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I say this to those who are so keen to knock Great Britain. Let us not forget that there are very many countries, inside and outside the EEC, that are still very grateful for the contribution that Britain is making to the North Atlantic Treaty Organisation. There are some of us, on both sides of the House, who believe that our contribution, though vital, is too much. I believe that we should reduce it. However, we want a fairer examination of the contribution that we are making to the defence of Western Europe. When we got into economic difficulties, those same people who had to be grateful for our contribution tried to rub our noses in our own difficulties. I was about to give way to the hon. Member for Carshalton (Mr. Forman), but I presume that he has now had an answer.
We have heard much talk about the record. The record reveals—I do not know whether we on the Socialist Benches ought to be proud of this—that we are much better administrators than the Tories. Let me back that up with some official figures. When a Labour Government took over after 13 years of Tory rule, there was a deficit in the United Kingdom balance of payments of £355 million. In 1966, after 18 months of so-called wicked Socialism, that deficit had been translated into a surplus of £100 million. Then we went through to 1970. They were difficult times. Nevertheless, there then came that magnificent democratic promise to all the housewives of Great Britain: "If you return a Tory Government, prices will be cut at a stroke." Of course, they all fell for it, so the Tories came back into office.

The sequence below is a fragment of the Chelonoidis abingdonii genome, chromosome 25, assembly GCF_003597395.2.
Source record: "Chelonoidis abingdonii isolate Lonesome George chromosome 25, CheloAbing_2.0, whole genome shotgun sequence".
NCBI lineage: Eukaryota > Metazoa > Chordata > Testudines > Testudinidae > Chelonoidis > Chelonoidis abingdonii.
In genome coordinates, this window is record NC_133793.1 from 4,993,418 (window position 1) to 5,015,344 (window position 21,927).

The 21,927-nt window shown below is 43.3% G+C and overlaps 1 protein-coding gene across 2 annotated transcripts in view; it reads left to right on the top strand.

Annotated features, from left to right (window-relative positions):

Then what happened to the public administration of our nation? When the Tories came back, they inherited a balance of payments surplus of £735 million. When they got booted out in 1974, they left us with a deficit of £3,668 million. These are the facts that organs such as the BBC, ITA and all the newspapers which want the truth and nothing but the truth ought to be pressing home a little more firmly instead of concentrating on every little strike that takes place.
The record of industrial relations achievements of the present Government has been extraordinarily good in very difficult circumstances. It is on that aspect that I cannot understand the attitude of the Scottish and Welsh Nationals. I would never have believed that any working-class Scottish or Welsh representative would be labelled—as they might be tonight—as not merely the friend of the lairds' party and the bosses' party but, what is worse, the lackey of the lairds' and the bosses' party. That is the danger they face tonight. It is our responsibility to see that that message goes home to the people who have been misled.